From all our congregations a bitter cry should go up unto God, unless conversions are continually seen. If our preaching never saves a soul, and is not likely to do so, should we not better glorify God as peasants, or as tradesmen? What honour can the Lord receive from useless ministers? The Holy Ghost is not with us, we are not used of God for his gracious purposes unless souls are quickened into heavenly life. Brethren, can we bear to be useless? Can we be barren, and yet content?[5]

This passion, for Spurgeon, was unquenchable. He saw, quite rightly, that the manifested glory of God was at stake.

Once more, if we are to be robed in the power of the Lord, we must feel an intense longing for the glory of God, and the salvation of the sons of men. Even when we are most successful, we must long for more success. If God has given us many souls, we must pine for a thousand times as many. Satisfaction with results will be the [death-] knell of progress. No man is good who thinks that he cannot be better. He has no holiness who thinks that he is useful enough.[6]

This consuming passion will inevitably determine how a man preaches. For one thing, it will cause him to work hard to be plain in speech. “We shall say to ourselves. ‘No; I must not use that hard word, for that poor woman in the aisle would not understand me. I must not point out that recondite difficulty, for yonder trembling soul might be staggered by it, and might not be relieved by my explanation.’ . . . If you love men better, you will love phrases less.”[7] The goal to see souls won to Christ through preaching will also cause a minister to work hard to be interesting. “How, in the name of reason, can souls be converted by sermons that lull people to sleep?”[8] Humor can play a legitimate role in preaching for this very reason. Spurgeon reasoned that it is “less a crime to cause a momentary laughter than a half-hour’s profound slumber.”[9]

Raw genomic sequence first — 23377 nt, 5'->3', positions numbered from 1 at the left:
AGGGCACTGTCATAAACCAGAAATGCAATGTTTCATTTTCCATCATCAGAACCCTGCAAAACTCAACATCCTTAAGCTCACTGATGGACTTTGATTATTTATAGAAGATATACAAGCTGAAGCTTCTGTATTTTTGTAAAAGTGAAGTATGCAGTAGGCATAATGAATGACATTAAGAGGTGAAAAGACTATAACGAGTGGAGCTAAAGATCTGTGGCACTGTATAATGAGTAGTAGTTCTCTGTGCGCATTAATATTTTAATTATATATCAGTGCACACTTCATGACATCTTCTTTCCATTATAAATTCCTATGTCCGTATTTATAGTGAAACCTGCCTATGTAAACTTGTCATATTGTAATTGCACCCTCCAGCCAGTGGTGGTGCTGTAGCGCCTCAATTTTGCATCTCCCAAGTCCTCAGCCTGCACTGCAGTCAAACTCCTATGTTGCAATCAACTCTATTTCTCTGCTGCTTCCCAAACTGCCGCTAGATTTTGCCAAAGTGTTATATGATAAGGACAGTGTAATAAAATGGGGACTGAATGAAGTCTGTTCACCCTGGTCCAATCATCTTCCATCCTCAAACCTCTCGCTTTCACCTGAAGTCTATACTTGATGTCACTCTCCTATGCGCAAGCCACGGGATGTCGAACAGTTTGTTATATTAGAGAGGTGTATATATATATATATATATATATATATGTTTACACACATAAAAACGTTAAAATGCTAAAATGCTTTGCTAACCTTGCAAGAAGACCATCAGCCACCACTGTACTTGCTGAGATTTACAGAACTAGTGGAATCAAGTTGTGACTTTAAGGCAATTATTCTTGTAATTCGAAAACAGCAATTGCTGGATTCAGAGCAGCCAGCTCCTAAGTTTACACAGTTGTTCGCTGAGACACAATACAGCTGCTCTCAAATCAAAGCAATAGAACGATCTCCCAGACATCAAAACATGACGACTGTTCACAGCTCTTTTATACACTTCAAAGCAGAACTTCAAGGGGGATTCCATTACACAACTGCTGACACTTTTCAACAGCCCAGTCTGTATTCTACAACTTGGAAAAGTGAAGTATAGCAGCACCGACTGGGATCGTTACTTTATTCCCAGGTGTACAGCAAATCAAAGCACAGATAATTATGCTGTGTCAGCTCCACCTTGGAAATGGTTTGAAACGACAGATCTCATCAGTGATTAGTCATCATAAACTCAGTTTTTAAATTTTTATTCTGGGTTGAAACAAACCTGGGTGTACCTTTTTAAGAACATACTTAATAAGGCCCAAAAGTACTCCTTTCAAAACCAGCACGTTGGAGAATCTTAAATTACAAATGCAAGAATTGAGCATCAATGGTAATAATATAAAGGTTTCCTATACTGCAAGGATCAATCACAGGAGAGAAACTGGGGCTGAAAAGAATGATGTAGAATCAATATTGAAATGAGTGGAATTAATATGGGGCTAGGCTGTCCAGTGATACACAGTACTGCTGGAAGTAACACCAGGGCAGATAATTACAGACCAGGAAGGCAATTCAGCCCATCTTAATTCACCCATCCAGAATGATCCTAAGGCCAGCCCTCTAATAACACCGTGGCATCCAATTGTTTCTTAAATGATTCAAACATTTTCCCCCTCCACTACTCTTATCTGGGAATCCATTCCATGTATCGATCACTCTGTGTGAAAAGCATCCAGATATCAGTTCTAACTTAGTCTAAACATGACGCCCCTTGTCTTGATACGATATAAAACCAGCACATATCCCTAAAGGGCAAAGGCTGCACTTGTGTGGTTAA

He is so strong on this that it is easy to misunderstand him. He is not arguing that the preacher is responsible for the evangelistic success of his ministry. What he is responsible for is faithfulness to the evangelistic task. God in His sovereignty will save whom He will when and where he will. Spurgeon never doubted that. But, what he refuses to let us forget is that at the heart of a faithful ministry is a deep passion for the souls of men and women. He said,

If sinners will be damned, at least let them leap to hell over our bodies. And if they will perish, let them perish with our arms about their knees, imploring them to stay. If hell must be filled, at least let it be filled in the teeth of our exertions, and let not one go there unwarned and unprayed for.[10]

If our doctrine does not lead to devotion, then something is seriously wrong. We have not finished with our task until head, heart and hand all agree. Such sanctified integration of our personalities will not be perfectly attained until we see our Lord face to face. But we must strive to that end here and now. Having received the evangel, we must be engaged in evangelism. And the more clearly we have grasped the former, the more passionately we should give ourselves to the latter.